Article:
Children’s Medical Services (CMS) is a program designed to assure that eligible children with chronic medical conditions receive specialty medical care in Georgia. Children (birth to 21 years of age) with eligible medical conditions, who live in Cobb or Douglas counties and meet income eligibility, may receive comprehensive care coordination.

CMS services are family-centered, culturally / linguistically competent and community-based. Care coordination provides referrals to medical specialist and diagnostic testing, links to community resources and assistance to apply for resources such as State and Charity financial aid and medication assistance programs.

Some examples of eligible medical conditions include, but are not limited to:

  • Cardiac, Chronic Lung (including asthma & cystic fibrosis)
  • Craniofacial anomalies (including cleft lip and/or palate)
  • Orthopedic and neuromuscular (including cerebral palsy, scoliosis & amputations)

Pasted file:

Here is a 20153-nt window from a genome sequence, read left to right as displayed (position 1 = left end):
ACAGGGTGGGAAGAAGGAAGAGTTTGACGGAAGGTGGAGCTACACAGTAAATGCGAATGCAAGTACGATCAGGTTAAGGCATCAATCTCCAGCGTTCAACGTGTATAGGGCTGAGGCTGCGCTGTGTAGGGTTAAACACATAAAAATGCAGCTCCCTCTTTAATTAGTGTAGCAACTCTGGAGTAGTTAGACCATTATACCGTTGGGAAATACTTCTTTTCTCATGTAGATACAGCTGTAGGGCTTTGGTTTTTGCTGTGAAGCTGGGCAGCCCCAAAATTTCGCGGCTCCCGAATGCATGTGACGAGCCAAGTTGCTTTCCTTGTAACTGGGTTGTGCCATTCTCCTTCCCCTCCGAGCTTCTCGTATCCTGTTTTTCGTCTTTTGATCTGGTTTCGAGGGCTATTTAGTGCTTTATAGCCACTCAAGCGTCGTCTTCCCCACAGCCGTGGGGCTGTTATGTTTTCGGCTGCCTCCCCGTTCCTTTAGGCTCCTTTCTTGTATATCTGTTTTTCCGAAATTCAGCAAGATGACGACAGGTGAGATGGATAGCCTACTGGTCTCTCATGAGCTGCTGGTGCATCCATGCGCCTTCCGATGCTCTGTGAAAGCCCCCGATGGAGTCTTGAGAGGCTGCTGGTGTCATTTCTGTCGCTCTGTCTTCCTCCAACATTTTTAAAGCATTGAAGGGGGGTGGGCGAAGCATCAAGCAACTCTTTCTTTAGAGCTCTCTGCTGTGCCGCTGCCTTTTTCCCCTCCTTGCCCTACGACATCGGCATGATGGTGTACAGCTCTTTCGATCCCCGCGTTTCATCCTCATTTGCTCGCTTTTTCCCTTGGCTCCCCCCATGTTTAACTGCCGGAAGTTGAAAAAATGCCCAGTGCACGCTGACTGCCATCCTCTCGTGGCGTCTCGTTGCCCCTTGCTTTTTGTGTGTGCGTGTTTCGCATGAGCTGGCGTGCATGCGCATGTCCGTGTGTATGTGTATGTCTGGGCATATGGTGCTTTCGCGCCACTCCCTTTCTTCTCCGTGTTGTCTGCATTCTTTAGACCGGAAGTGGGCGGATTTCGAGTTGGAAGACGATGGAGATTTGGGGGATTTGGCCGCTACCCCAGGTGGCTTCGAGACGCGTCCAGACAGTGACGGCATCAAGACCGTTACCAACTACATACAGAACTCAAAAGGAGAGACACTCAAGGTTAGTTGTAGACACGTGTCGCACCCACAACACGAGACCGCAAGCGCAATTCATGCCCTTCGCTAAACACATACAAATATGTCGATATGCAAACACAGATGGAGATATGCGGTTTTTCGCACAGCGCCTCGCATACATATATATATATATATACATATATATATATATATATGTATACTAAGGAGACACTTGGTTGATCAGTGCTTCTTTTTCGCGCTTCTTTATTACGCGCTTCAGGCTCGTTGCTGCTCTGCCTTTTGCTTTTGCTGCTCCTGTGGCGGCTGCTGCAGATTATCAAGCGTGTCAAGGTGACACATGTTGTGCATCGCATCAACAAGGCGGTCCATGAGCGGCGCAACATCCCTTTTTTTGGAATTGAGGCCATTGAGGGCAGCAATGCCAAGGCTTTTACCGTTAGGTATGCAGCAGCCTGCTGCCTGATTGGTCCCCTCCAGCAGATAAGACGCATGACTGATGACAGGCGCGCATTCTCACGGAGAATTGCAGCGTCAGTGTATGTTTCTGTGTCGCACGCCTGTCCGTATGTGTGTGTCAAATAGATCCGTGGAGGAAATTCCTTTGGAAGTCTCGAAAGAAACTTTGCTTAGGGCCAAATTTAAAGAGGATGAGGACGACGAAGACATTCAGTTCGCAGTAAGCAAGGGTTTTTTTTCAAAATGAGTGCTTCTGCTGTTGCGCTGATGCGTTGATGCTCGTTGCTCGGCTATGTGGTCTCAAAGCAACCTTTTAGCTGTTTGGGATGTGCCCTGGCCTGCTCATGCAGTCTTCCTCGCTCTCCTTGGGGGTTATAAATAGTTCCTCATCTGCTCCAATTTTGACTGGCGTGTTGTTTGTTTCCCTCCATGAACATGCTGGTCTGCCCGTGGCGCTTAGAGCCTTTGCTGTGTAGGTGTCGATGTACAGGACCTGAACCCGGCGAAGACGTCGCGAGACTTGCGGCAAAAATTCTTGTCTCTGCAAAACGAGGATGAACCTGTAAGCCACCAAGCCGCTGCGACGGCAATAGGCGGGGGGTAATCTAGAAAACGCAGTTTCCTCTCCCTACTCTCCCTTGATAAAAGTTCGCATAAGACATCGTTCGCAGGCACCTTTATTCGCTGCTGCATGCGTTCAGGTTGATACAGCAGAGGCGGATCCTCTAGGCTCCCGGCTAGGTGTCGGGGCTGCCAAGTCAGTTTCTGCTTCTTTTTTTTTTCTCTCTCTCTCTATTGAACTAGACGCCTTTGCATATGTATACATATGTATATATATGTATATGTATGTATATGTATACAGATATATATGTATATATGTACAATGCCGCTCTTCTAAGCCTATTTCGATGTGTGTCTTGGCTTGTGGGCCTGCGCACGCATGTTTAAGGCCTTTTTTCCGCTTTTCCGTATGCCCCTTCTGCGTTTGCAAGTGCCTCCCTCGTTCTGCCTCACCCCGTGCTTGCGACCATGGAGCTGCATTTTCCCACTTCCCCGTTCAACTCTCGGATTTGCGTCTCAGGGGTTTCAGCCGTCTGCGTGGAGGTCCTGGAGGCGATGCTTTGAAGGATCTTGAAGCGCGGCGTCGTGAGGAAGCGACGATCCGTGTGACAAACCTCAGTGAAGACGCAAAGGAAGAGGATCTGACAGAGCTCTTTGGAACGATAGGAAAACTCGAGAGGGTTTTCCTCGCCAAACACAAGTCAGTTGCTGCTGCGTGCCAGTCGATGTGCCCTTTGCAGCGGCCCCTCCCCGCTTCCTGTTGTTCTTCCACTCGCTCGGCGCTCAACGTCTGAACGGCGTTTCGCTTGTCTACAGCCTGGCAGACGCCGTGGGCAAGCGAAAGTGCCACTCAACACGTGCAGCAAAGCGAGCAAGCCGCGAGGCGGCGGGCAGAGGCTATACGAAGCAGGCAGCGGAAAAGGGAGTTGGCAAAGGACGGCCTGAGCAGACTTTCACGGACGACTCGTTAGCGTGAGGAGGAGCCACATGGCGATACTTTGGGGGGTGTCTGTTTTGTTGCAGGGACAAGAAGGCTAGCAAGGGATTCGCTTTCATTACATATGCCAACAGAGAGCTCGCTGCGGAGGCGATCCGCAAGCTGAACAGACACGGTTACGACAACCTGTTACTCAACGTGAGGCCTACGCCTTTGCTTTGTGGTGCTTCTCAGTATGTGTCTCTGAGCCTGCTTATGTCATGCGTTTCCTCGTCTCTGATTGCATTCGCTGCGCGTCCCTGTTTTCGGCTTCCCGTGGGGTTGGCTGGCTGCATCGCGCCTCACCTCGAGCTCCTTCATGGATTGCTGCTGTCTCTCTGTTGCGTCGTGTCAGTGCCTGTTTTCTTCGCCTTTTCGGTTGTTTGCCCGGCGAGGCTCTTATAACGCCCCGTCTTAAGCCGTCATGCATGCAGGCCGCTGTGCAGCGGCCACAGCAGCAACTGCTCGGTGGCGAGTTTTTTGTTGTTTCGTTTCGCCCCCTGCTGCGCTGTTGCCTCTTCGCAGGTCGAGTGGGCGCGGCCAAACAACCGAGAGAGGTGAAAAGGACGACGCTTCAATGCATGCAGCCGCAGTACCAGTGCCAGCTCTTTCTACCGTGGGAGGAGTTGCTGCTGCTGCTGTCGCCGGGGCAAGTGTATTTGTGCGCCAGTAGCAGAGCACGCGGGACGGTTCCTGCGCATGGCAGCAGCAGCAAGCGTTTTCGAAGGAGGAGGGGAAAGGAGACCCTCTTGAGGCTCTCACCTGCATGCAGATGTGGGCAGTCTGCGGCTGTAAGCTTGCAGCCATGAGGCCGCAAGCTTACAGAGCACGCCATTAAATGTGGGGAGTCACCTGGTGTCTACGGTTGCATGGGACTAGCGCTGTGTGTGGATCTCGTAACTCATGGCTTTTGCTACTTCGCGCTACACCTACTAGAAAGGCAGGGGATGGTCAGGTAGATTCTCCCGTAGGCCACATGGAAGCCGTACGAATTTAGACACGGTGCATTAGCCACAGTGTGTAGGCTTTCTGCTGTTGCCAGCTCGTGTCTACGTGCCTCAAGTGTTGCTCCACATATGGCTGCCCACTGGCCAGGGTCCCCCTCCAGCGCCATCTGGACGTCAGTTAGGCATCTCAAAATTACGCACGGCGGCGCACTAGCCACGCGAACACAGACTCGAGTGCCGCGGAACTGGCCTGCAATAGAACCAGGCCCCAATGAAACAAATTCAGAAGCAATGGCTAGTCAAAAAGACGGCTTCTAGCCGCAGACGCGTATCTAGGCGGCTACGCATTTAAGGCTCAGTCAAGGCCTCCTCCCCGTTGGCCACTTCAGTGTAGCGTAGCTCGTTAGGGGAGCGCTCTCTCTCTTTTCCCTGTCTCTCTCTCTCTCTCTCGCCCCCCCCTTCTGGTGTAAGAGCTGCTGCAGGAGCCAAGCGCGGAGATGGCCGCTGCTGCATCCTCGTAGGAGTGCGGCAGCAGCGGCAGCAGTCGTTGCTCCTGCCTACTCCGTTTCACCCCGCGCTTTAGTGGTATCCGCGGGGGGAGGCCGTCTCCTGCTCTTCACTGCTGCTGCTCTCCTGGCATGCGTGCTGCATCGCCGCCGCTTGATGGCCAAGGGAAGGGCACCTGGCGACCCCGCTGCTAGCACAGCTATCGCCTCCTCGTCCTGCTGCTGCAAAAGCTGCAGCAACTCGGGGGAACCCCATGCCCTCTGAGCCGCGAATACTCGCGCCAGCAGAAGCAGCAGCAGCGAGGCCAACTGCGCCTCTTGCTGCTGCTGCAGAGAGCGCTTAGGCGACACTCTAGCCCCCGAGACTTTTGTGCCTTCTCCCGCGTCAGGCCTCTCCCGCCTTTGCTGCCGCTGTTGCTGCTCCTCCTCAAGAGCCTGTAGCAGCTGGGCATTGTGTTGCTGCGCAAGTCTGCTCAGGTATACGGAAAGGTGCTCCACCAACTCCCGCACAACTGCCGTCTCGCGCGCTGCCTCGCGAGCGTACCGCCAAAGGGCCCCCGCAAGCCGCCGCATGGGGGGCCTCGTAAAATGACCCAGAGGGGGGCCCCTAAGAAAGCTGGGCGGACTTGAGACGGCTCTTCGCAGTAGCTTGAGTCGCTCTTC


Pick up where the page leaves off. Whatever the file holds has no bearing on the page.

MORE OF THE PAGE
• Diabetes, gastrointestinal, hearing and vision (cataracts, glaucoma, amblyopia & strabismus)
  • Spina Bifida, neurological and neurosurgical (including epilepsy & hydrocephalus)

For more information about eligible conditions and services call:

  • For children under age 5 years, 770-514-2759
  • For children age 5-21 years, 770-432-0578

Visit the State’s website for more information on Children’s Medical Services.

Success Story

“Franco” is a beautiful little boy who first visited Children’s Medical Services (CMS) at two weeks of age. He was born missing the lower part of one leg, and his devastated parents couldn’t process their orthopedist’s recommendation to amputate. Working with Shriners Hospitals for children, CMS staff helped get Franco’s family a second opinion and link them with other families seeking counsel under similar circumstances. When CMS most recently saw Franco, he was scooting about happily after below-the-knee amputation. His family was working with CMS staff to be linked to medical and financial resources for a prosthesis and physical therapy services. Franco’s story illustrates how CMS can work to provide quality specialty health care services to low-income Georgia children birth to 21 with chronic medical conditions.